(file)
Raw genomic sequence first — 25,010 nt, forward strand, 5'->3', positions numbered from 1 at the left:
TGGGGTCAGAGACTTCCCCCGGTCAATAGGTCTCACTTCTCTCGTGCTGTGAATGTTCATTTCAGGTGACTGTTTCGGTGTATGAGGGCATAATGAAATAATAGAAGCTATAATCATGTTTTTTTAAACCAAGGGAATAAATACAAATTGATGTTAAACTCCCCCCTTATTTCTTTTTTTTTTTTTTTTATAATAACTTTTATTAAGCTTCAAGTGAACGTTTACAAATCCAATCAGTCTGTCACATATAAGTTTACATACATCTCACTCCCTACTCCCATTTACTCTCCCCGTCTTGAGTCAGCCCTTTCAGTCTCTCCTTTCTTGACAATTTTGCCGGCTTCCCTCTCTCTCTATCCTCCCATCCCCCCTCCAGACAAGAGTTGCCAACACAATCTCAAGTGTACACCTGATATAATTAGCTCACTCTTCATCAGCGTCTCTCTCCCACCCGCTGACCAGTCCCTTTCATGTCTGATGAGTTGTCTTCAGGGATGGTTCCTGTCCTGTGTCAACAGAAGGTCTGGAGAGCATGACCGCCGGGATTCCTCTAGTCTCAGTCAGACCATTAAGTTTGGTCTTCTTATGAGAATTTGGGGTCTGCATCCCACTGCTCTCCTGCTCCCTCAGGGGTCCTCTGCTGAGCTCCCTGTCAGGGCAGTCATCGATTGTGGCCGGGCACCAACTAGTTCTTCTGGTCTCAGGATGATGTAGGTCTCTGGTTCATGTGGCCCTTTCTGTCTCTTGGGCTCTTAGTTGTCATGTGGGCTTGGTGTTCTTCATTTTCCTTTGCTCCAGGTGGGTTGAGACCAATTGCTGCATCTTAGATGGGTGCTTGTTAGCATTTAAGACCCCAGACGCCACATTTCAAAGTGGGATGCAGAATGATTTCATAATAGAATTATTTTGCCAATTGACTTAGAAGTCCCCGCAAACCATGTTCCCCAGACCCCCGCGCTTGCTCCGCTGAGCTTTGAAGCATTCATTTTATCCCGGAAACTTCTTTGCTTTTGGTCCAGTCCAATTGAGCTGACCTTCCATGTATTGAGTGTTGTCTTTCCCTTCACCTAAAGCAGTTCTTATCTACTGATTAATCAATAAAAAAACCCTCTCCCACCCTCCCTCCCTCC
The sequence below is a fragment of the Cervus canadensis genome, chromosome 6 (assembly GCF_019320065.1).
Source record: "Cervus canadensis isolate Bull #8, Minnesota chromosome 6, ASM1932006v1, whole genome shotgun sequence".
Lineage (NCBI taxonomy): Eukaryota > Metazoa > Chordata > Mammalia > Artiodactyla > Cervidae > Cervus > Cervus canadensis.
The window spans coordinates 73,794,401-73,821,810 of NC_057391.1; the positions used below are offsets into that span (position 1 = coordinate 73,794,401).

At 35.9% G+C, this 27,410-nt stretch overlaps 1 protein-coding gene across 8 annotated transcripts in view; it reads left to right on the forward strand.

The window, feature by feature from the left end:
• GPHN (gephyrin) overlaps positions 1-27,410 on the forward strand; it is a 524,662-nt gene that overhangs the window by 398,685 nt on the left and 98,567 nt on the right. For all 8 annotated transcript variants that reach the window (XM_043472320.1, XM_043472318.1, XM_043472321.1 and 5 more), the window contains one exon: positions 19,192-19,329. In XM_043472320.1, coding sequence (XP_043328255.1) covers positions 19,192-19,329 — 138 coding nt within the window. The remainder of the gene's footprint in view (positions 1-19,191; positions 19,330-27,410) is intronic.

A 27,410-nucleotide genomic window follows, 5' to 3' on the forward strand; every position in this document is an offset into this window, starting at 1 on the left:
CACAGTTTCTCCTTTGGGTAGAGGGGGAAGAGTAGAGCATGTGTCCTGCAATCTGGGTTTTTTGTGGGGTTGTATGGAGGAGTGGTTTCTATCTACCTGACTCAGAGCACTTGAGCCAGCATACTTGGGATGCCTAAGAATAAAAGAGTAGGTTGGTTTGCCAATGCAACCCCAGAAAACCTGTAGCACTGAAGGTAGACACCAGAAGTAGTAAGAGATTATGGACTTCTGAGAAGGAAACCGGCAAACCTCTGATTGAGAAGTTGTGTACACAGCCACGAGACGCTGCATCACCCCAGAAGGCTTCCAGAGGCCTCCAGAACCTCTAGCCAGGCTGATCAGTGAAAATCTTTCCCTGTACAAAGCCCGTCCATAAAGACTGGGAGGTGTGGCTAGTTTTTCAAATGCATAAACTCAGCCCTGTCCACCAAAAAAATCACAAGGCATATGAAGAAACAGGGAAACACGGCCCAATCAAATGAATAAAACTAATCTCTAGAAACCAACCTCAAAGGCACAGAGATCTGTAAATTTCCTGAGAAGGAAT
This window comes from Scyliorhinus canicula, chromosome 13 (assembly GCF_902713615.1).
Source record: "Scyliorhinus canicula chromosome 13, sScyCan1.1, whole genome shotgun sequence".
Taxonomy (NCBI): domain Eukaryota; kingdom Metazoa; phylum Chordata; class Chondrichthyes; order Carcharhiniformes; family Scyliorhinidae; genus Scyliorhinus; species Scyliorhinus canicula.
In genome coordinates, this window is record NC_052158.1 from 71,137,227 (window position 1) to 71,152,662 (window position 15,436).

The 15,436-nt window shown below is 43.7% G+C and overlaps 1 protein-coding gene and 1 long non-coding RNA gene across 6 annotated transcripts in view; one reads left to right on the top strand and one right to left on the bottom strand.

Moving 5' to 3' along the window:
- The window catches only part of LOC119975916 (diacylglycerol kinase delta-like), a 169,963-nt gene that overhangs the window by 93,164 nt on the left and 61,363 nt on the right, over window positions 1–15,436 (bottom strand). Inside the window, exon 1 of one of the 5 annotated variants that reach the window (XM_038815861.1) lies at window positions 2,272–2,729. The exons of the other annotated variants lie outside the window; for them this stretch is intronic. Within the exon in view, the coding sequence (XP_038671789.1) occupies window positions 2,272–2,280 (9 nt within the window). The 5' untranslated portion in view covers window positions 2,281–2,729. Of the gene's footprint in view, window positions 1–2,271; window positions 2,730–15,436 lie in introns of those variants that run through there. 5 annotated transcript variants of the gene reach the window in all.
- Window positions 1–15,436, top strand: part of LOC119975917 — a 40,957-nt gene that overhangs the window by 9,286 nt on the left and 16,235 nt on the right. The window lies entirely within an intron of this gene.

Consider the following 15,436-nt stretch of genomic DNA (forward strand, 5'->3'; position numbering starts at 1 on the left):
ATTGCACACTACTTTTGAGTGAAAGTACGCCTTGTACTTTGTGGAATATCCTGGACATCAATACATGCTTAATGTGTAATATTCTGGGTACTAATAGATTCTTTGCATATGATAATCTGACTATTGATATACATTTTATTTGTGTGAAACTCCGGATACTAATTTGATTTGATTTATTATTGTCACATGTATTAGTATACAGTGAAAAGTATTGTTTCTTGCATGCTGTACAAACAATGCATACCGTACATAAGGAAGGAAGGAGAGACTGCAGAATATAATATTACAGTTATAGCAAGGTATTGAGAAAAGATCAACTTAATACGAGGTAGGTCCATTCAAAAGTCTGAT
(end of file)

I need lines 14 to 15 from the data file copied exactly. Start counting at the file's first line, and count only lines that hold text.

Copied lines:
Taxonomy (NCBI): domain Eukaryota; kingdom Metazoa; phylum Chordata; class Chondrichthyes; order Carcharhiniformes; family Scyliorhinidae; genus Scyliorhinus; species Scyliorhinus canicula.
In genome coordinates, this window is record NC_052158.1 from 71,137,227 (window position 1) to 71,152,662 (window position 15,436).